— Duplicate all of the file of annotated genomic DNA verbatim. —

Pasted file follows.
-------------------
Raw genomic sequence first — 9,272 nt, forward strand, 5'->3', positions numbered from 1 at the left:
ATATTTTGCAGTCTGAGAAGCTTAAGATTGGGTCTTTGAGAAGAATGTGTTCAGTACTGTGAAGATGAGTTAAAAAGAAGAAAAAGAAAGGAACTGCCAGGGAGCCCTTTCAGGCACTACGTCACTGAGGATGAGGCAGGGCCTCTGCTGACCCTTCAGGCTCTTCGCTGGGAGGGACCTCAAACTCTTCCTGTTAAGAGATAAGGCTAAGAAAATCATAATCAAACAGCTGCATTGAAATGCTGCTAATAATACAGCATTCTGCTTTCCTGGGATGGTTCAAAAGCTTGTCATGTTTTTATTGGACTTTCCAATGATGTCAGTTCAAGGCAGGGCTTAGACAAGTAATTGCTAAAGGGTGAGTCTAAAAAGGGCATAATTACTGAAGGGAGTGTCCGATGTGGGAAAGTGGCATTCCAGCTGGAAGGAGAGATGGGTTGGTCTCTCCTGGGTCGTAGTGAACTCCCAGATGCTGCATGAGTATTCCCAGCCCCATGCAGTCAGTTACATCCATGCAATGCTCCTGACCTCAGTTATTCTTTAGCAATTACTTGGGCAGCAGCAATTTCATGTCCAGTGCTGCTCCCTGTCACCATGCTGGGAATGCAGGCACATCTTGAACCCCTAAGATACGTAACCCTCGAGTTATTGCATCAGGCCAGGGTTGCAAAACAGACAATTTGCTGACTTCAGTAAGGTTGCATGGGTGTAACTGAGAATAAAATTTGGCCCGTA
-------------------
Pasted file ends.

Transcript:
Raw genomic sequence first — 9,272 nt, forward strand, 5'->3', positions numbered from 1 at the left:
ATATTTTGCAGTCTGAGAAGCTTAAGATTGGGTCTTTGAGAAGAATGTGTTCAGTACTGTGAAGATGAGTTAAAAAGAAGAAAAAGAAAGGAACTGCCAGGGAGCCCTTTCAGGCACTACGTCACTGAGGATGAGGCAGGGCCTCTGCTGACCCTTCAGGCTCTTCGCTGGGAGGGACCTCAAACTCTTCCTGTTAAGAGATAAGGCTAAGAAAATCATAATCAAACAGCTGCATTGAAATGCTGCTAATAATACAGCATTCTGCTTTCCTGGGATGGTTCAAAAGCTTGTCATGTTTTTATTGGACTTTCCAATGATGTCAGTTCAAGGCAGGGCTTAGACAAGTAATTGCTAAAGGGTGAGTCTAAAAAGGGCATAATTACTGAAGGGAGTGTCCGATGTGGGAAAGTGGCATTCCAGCTGGAAGGAGAGATGGGTTGGTCTCTCCTGGGTCGTAGTGAACTCCCAGATGCTGCATGAGTATTCCCAGCCCCATGCAGTCAGTTACATCCATGCAATGCTCCTGACCTCAGTTATTCTTTAGCAATTACTTGGGCAGCAGCAATTTCATGTCCAGTGCTGCTCCCTGTCACCATGCTGGGAATGCAGGCACATCTTGAACCCCTAAGATACGTAACCCTCGAGTTATTGCATCAGGCCAGGGTTGCAAAACAGACAATTTGCTGACTTCAGTAAGGTTGCATGGGTGTAACTGAGAATAAAATTTGGCCCGTA